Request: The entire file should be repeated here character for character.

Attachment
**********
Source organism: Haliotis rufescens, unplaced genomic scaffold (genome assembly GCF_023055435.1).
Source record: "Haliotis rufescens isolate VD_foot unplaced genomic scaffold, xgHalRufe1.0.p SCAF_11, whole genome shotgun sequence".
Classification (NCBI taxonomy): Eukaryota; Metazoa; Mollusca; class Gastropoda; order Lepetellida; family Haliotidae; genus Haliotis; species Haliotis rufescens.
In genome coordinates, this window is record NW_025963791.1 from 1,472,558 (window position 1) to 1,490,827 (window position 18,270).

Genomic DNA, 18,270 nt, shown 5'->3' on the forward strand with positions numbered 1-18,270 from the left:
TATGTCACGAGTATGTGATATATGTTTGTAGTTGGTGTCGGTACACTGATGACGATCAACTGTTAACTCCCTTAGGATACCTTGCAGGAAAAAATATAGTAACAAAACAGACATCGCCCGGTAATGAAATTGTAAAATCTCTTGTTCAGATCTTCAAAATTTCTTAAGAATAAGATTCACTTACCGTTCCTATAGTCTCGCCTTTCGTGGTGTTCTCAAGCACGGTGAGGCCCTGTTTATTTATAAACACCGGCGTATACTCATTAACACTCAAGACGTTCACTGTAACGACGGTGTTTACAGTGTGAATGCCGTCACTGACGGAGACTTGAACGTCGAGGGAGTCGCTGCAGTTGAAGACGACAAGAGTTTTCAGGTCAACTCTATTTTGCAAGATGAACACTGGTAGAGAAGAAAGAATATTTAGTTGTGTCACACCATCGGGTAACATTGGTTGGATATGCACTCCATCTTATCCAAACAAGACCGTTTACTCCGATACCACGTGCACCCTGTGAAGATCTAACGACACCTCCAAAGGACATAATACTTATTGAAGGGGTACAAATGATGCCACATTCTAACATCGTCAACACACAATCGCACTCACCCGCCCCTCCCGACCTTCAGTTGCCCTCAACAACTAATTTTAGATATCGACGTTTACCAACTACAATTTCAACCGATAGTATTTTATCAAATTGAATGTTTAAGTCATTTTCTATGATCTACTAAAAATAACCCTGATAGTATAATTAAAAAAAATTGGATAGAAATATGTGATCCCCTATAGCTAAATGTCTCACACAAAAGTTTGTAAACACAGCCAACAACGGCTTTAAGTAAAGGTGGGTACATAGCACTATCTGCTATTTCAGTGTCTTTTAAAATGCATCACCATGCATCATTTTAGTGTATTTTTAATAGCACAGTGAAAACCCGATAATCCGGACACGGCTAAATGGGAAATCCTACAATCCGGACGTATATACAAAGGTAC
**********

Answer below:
Source organism: Haliotis rufescens, unplaced genomic scaffold (genome assembly GCF_023055435.1).
Source record: "Haliotis rufescens isolate VD_foot unplaced genomic scaffold, xgHalRufe1.0.p SCAF_11, whole genome shotgun sequence".
Classification (NCBI taxonomy): Eukaryota; Metazoa; Mollusca; class Gastropoda; order Lepetellida; family Haliotidae; genus Haliotis; species Haliotis rufescens.
In genome coordinates, this window is record NW_025963791.1 from 1,472,558 (window position 1) to 1,490,827 (window position 18,270).

Genomic DNA, 18,270 nt, shown 5'->3' on the forward strand with positions numbered 1-18,270 from the left:
TATGTCACGAGTATGTGATATATGTTTGTAGTTGGTGTCGGTACACTGATGACGATCAACTGTTAACTCCCTTAGGATACCTTGCAGGAAAAAATATAGTAACAAAACAGACATCGCCCGGTAATGAAATTGTAAAATCTCTTGTTCAGATCTTCAAAATTTCTTAAGAATAAGATTCACTTACCGTTCCTATAGTCTCGCCTTTCGTGGTGTTCTCAAGCACGGTGAGGCCCTGTTTATTTATAAACACCGGCGTATACTCATTAACACTCAAGACGTTCACTGTAACGACGGTGTTTACAGTGTGAATGCCGTCACTGACGGAGACTTGAACGTCGAGGGAGTCGCTGCAGTTGAAGACGACAAGAGTTTTCAGGTCAACTCTATTTTGCAAGATGAACACTGGTAGAGAAGAAAGAATATTTAGTTGTGTCACACCATCGGGTAACATTGGTTGGATATGCACTCCATCTTATCCAAACAAGACCGTTTACTCCGATACCACGTGCACCCTGTGAAGATCTAACGACACCTCCAAAGGACATAATACTTATTGAAGGGGTACAAATGATGCCACATTCTAACATCGTCAACACACAATCGCACTCACCCGCCCCTCCCGACCTTCAGTTGCCCTCAACAACTAATTTTAGATATCGACGTTTACCAACTACAATTTCAACCGATAGTATTTTATCAAATTGAATGTTTAAGTCATTTTCTATGATCTACTAAAAATAACCCTGATAGTATAATTAAAAAAAATTGGATAGAAATATGTGATCCCCTATAGCTAAATGTCTCACACAAAAGTTTGTAAACACAGCCAACAACGGCTTTAAGTAAAGGTGGGTACATAGCACTATCTGCTATTTCAGTGTCTTTTAAAATGCATCACCATGCATCATTTTAGTGTATTTTTAATAGCACAGTGAAAACCCGATAATCCGGACACGGCTAAATGGGAAATCCTACAATCCGGACGTATATACAAAGGTAC